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Michigan Officials Take Control Of Detroit's Empty Wallet

By Quinn Klinefelter | NPR
Friday, March 1, 2013

In a small public-TV studio before an invitation-only audience of 30 people, Michigan Gov. Rick Snyder made his case Friday for taking control of Detroit's finances away from the city's elected officials.

The state's signature city is grappling with a declining population, a dwindling tax base and decades of mismanagement — including corruption so pervasive at times that former Mayor Kwame Kilpatrick is currently on trial for federal racketeering charges.

That's left Detroit with a budget deficit of more than $300 million, and the city is unable to stem the flow of red ink.

"There's probably no city that's more financially challenged in the entire United States," Snyder said, in front of banners reading "Detroit Can't Wait."

"If you look at the quality of services to citizens, it's ranked among the worst," the governor continued. "It's time to say, 'We should stop going downhill.' "

Worse than that, Snyder says, a state review team found Detroit carries roughly $14 billion in long-term debt for pensions and other obligations.

"All the creditors need to be called to the table to say, 'Can it be renegotiated?' Asking something from everyone in the long term, to say, 'This just doesn't work,' " Snyder says.

A Manager 'To Make The Tough Decisions'

So Friday, the governor officially declared a financial emergency in Detroit and recommended that a state-appointed manager take over.

City officials have a 10-day window to appeal Snyder's decision to declare a financial emergency and recommend that a state-appointed manager take over.

But business leaders here say the city's elected officials had their chance. Sandy Baruah, CEO of the Detroit Regional Chamber, says potential investors have been concerned about the inability of the city's mayor and council to agree on just about anything.

"An ... emergency financial manager will come in and be able to make the tough decisions that have eluded local government to date," Baruah says. That manager, for example, would be able to wipe out some existing labor contracts.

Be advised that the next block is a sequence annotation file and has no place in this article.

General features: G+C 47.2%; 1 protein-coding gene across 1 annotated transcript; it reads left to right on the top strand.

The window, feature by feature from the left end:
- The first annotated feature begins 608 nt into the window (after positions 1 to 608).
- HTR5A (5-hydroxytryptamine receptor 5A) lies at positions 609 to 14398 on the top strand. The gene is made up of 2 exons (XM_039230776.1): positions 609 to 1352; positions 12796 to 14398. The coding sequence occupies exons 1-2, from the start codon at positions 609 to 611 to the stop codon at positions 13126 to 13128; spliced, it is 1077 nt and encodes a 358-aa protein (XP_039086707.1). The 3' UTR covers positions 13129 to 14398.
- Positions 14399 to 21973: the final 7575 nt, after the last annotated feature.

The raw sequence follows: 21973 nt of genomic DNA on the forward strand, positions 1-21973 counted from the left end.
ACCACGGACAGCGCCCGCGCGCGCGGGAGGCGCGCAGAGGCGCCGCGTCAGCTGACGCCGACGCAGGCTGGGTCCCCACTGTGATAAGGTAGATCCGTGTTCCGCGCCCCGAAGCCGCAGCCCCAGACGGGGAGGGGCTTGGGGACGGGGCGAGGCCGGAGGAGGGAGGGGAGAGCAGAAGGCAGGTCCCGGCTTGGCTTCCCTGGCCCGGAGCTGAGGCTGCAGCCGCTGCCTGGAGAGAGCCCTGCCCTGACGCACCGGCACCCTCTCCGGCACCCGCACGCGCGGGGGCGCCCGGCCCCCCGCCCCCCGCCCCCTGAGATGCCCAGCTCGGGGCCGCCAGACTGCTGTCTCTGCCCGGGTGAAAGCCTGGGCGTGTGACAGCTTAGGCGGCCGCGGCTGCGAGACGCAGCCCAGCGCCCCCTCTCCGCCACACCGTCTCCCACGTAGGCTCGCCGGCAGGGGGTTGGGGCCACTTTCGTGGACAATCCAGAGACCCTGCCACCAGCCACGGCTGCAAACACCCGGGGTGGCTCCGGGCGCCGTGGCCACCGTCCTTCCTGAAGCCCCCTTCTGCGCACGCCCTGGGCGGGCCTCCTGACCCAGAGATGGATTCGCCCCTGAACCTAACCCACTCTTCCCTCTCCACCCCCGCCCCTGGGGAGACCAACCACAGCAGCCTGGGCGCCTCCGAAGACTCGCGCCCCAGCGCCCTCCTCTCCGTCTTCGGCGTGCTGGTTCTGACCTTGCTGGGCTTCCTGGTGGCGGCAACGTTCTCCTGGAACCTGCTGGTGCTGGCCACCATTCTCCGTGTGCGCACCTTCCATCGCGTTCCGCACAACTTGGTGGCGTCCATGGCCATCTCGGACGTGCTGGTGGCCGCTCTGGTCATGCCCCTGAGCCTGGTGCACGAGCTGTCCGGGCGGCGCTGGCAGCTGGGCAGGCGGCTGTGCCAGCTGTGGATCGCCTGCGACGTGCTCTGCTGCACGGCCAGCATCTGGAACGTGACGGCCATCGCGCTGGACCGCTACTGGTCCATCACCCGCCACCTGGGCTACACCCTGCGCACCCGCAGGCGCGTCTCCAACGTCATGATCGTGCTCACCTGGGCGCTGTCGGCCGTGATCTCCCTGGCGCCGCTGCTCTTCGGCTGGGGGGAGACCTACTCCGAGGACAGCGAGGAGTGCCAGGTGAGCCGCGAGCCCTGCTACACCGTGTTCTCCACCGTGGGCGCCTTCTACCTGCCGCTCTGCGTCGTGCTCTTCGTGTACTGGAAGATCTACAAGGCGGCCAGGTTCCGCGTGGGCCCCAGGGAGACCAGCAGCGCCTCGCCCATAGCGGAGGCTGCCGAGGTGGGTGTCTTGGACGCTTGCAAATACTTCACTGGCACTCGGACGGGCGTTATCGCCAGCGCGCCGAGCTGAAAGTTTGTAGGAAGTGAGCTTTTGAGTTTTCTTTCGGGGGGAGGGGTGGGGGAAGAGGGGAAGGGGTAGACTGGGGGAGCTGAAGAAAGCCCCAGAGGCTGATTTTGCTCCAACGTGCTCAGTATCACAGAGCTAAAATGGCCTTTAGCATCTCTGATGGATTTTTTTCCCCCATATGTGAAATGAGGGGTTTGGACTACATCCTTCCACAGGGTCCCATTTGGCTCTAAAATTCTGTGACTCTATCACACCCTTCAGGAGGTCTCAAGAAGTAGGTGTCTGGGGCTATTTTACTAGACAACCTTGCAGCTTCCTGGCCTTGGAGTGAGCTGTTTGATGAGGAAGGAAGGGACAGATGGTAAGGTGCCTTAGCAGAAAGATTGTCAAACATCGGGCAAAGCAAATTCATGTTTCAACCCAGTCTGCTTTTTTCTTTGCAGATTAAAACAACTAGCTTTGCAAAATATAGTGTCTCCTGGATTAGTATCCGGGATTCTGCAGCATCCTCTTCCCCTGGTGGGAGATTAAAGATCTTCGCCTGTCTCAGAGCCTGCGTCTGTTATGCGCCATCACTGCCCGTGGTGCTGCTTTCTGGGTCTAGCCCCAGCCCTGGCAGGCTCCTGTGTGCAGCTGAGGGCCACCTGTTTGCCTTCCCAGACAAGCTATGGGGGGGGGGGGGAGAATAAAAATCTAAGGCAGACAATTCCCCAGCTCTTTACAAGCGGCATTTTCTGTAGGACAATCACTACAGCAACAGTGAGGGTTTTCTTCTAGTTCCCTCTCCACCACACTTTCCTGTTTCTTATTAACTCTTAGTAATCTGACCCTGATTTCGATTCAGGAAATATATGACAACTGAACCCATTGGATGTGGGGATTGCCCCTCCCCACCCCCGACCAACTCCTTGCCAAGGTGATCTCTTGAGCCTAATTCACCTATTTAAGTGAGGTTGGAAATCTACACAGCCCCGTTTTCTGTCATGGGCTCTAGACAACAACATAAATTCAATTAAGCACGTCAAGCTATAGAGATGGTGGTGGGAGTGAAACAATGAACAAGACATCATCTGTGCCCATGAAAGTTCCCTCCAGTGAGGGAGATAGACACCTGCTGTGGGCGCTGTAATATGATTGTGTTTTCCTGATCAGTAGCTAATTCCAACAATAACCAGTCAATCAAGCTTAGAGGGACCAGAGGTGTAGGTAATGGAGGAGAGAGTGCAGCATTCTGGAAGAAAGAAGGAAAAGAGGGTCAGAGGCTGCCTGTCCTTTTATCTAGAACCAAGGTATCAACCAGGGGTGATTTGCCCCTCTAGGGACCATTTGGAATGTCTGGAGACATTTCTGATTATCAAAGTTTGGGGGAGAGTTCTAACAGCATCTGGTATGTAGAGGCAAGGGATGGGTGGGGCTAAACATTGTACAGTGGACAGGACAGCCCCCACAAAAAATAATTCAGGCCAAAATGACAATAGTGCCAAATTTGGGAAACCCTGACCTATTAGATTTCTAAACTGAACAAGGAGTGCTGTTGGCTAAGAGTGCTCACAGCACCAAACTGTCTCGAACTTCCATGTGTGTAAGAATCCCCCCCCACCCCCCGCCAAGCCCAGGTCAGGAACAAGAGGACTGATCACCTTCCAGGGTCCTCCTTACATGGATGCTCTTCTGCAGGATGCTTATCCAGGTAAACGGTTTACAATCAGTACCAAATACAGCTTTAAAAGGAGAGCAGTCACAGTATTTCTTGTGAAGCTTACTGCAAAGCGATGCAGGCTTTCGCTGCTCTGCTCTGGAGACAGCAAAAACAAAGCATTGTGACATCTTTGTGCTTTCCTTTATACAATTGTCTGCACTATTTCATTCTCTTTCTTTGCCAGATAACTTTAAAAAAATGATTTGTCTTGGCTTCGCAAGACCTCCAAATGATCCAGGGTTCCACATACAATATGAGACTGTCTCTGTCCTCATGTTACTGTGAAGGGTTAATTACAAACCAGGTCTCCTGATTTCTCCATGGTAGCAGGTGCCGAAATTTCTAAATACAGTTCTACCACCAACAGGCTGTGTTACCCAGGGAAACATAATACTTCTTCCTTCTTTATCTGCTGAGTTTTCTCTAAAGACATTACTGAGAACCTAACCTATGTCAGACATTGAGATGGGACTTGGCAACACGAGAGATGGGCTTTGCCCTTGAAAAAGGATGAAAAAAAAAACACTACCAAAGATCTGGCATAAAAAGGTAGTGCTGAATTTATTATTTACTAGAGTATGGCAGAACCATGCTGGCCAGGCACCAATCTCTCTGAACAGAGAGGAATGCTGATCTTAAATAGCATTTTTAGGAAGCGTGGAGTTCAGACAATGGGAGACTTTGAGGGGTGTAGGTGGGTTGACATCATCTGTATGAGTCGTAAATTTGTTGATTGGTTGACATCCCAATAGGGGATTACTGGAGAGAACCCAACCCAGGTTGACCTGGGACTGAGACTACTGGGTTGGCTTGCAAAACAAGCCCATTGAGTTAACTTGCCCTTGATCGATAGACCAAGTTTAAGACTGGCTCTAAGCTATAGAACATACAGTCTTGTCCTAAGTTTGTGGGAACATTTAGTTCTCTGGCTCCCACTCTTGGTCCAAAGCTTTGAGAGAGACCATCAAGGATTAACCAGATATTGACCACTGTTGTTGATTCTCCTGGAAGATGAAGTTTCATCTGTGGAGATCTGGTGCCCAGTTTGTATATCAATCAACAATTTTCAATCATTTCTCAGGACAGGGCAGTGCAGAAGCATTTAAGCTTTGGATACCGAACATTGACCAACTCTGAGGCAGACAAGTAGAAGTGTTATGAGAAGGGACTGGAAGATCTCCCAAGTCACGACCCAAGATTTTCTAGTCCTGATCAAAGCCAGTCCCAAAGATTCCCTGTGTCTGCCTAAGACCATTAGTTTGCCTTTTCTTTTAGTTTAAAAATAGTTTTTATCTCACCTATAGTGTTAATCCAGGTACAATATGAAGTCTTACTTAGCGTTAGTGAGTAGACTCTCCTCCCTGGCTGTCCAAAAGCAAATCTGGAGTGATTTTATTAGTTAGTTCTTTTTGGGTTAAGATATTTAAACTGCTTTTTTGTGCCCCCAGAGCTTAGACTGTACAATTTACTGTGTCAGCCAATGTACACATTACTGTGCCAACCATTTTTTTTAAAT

Already, members of city unions are considering sit-down strikes to bring attention to their financial plight.

A manager would also attack that $14 billion in long-term debt — much of it stemming from pensions owed to retired workers. This week, some of those retirees joined a long line snaking down a corridor at Detroit's City Hall, all residents waiting to pay back taxes.

Shirl Ryan retired from her city job two years ago, basing the rest of her financial future on a guaranteed pension that now may be too much for Detroit to afford.

"We've been hurt over the last 20 years by less pay, which affects our pension too," Ryan says. "Now, when the emergency manager comes in, and if he touches the pension and does away with the pension system, we're lost. We don't have any income."

'We Already Don't Have Police'

Farther down the hallway, 30-year resident Daryl Manning says he welcomes the appointment of an emergency financial manager, no matter what measures are taken to slash spending.

"What are they gonna cut? We already don't have lights. We already don't have police," Manning says. "If a house on fire you better have insurance, 'cause the fire truck, when it get there, if you upstairs they can't come and get you 'cause the ladders don't work.

"We're gonna suffer anyway," Manning adds. "I'd rather suffer and have someone come in and fix it than to suffer forever."

Others here, like Alexander Marshall, say they're just past the point of caring. He doubts the city's finances can be fixed anytime soon, so he plans to leave Detroit.

"I lived in the city my whole life, but I think it's getting ready to take a toll," Marshall says. "I think that things will definitely get worse before they get any better. There's so much debt. I think that an emergency manager really wouldn't do much right now."

Snyder says when Detroit is on firm financial footing, the city can then reinvest in services like police and fire. But with the city desperately needing to find savings, the short-term pain of deep cuts now appears very near at hand.

Copyright 2018 NPR. To see more, visit http://www.npr.org/.

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